These were from the same shoot as the last one.
In this second image the water flows very fast into this little bay. If you drop something in there it is gone forever!
Here is another example.
The stormy setting made for some interesting images – enjoyable until the rain came.
A D800E, Lee Big Stopper and lots of water movement. A good recipe. The first image is interesting – the beach changes almost daily in this area. A week ago you could walk almost up the middle of this image. Soon this will all be deep water, and will remain that way until next summer when the buildup of sand will begin again.
This next image is of a large V – Shaped gap which channels the waves forcing them into the V with increasing force. This is definitely not a place to swim, and is a dangerous place to fish from.
And finally this is where the water forced up into the gap winds up. Occasionally I have seen people swimming here and when the water surges in from the gap, they stand under it like standing under a waterfall.
There is this place where the waves are channelled into a V – shaped gap. The water blasts over the rocks at the end of the gap, and falls into a shallow canal which takes the water away. On quiet days the water doesn’t get over the rocks at the end of the gap. When it does it is a great place to practice slow exposures.
The Quindalup jetty has been attracting the attention of photographers over recent years. In the 2011 Epson International Pano Awards, 4 images of the top 50 Nature Amateur and the top 50 Nature Professional results were images of the Cape to Cape region of Western Australia (ie they were from my backyard). 2 of these images were of the Quindalup Jetty. No other structure worldwide was so well awarded! Nor was any other region.
I have even posted a few images of the Quindalup jetty myself. However the Quindalup jetty has a lesser known brother – the Canal Rocks jetty. In rough weather (pretty common on this relatively unprotected coast) I doubt the boat ramp is much good for launching boats (would you back your car into this?), but it does offer some good opportunities for photographers. It works because the ramp on the left is higher than the ramp on the right, so you get these patterns of water flow as the waves spill from the top ramp to the bottom.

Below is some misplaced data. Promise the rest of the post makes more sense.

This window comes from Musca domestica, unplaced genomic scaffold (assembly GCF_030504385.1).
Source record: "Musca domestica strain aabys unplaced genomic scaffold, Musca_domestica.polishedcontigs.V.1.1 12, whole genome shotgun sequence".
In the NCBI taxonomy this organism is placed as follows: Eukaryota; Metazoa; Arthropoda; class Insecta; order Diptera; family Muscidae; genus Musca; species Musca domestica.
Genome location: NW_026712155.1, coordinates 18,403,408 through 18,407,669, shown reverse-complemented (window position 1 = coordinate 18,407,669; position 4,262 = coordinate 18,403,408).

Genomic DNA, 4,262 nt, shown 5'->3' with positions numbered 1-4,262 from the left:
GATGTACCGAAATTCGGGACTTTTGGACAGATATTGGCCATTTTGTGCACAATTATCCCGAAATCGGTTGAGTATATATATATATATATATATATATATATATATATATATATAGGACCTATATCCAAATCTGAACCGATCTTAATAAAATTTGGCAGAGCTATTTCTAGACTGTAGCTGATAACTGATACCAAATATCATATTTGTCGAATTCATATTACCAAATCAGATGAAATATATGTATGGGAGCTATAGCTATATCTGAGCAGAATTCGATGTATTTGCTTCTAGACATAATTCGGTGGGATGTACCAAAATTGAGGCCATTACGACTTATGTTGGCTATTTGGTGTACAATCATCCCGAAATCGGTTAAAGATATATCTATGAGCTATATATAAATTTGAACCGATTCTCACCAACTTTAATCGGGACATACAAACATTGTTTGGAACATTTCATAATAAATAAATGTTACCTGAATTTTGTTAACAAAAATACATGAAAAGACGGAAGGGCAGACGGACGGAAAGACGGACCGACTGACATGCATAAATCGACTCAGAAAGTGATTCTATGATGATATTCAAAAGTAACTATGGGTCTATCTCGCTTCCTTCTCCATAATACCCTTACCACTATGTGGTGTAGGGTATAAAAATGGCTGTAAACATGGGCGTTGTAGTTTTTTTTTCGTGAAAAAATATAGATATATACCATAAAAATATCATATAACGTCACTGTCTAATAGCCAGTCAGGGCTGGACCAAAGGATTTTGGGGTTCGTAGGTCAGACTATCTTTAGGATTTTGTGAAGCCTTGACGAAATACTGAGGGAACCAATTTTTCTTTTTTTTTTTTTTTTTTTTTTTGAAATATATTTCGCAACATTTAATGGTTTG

Just watch out for the unexpected big wave.
Lately the weather down here has been absolutely perfect – for everything except photography. Not a cloud in sight anywhere. That was why I went out to Bunker Bay to capture the early sunlight on the cliffs. I couldn’t think of anything better. While I was waiting for the sun to rise I played around with this shot – similar to yesterdays but showing the folding patterns in the rock.
I went out to Bunker Bay this morning to take some photos of the early morning sun on the limestone cliffs and sea caves. While I was waiting for the sun to appear I took this shot. (I am still processing the shot of the cliffs and caves).
Canal Rocks is a great place to take pictures under a full moon. Just after moonrise the east side of the canal is in shadow, and some light painting necessary (or just wait until the moon rises!). Long exposures graphically illustrate the movement of water through the canal.